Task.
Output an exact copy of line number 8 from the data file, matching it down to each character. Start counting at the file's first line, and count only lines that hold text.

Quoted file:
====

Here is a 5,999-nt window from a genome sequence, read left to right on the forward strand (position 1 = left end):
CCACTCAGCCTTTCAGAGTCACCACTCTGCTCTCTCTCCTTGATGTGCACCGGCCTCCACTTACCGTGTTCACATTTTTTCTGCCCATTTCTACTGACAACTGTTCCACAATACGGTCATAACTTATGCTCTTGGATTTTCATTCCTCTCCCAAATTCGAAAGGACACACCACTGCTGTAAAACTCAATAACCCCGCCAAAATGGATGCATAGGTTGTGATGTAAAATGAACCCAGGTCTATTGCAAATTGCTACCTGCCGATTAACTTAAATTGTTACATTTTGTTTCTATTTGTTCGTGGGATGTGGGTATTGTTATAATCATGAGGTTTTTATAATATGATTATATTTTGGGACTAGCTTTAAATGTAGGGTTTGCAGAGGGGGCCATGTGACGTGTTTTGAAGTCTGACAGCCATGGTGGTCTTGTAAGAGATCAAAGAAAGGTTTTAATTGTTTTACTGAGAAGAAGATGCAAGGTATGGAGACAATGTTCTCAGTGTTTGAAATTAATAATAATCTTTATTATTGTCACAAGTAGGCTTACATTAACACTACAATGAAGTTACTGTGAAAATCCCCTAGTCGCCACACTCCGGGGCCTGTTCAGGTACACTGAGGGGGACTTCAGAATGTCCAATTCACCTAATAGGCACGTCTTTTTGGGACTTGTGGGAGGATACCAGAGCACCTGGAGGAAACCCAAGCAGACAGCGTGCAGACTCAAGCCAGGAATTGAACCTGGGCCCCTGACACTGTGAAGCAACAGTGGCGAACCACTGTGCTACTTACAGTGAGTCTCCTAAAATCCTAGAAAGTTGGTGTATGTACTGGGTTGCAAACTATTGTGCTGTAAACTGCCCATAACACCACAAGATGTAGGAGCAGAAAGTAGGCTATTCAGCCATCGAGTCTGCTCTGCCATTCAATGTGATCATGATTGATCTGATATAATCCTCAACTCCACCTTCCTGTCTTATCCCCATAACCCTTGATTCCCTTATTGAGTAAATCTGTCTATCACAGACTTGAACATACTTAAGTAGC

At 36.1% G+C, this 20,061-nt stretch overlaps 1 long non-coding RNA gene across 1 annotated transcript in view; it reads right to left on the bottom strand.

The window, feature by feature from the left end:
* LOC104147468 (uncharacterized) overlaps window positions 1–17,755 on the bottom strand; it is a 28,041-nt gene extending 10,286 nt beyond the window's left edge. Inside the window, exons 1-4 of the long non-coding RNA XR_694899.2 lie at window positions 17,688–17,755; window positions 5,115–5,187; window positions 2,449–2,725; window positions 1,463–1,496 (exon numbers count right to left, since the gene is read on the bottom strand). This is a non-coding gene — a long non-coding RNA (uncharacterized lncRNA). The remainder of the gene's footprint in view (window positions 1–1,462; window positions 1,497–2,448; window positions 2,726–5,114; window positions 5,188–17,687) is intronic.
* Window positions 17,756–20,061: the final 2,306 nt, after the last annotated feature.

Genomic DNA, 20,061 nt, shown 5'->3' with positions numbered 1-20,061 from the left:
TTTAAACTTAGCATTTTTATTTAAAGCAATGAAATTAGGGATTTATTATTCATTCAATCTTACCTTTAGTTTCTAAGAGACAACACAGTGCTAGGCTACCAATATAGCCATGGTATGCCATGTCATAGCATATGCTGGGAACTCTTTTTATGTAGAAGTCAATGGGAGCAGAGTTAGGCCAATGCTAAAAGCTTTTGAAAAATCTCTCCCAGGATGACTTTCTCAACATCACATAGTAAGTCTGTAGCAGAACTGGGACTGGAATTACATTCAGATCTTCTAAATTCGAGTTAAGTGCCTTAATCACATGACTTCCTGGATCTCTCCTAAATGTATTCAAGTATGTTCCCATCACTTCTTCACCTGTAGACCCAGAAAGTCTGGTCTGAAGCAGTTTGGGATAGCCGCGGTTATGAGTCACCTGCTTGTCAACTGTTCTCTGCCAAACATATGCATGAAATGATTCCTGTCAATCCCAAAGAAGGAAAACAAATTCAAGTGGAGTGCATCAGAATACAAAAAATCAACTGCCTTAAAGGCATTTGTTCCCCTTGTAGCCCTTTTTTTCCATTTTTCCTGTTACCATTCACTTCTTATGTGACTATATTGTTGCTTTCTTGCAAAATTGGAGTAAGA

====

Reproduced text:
TTTAAACTTAGCATTTTTATTTAAAGCAATGAAATTAGGGATTTATTATTCATTCAATCTTACCTTTAGTTTCTAAGAGACAACACAGTGCTAGGCTACCAATATAGCCATGGTATGCCATGTCATAGCATATGCTGGGAACTCTTTTTATGTAGAAGTCAATGGGAGCAGAGTTAGGCCAATGCTAAAAGCTTTTGAAAAATCTCTCCCAGGATGACTTTCTCAACATCACATAGTAAGTCTGTAGCAGAACTGGGACTGGAATTACATTCAGATCTTCTAAATTCGAGTTAAGTGCCTTAATCACATGACTTCCTGGATCTCTCCTAAATGTATTCAAGTATGTTCCCATCACTTCTTCACCTGTAGACCCAGAAAGTCTGGTCTGAAGCAGTTTGGGATAGCCGCGGTTATGAGTCACCTGCTTGTCAACTGTTCTCTGCCAAACATATGCATGAAATGATTCCTGTCAATCCCAAAGAAGGAAAACAAATTCAAGTGGAGTGCATCAGAATACAAAAAATCAACTGCCTTAAAGGCATTTGTTCCCCTTGTAGCCCTTTTTTTCCATTTTTCCTGTTACCATTCACTTCTTATGTGACTATATTGTTGCTTTCTTGCAAAATTGGAGTAAGA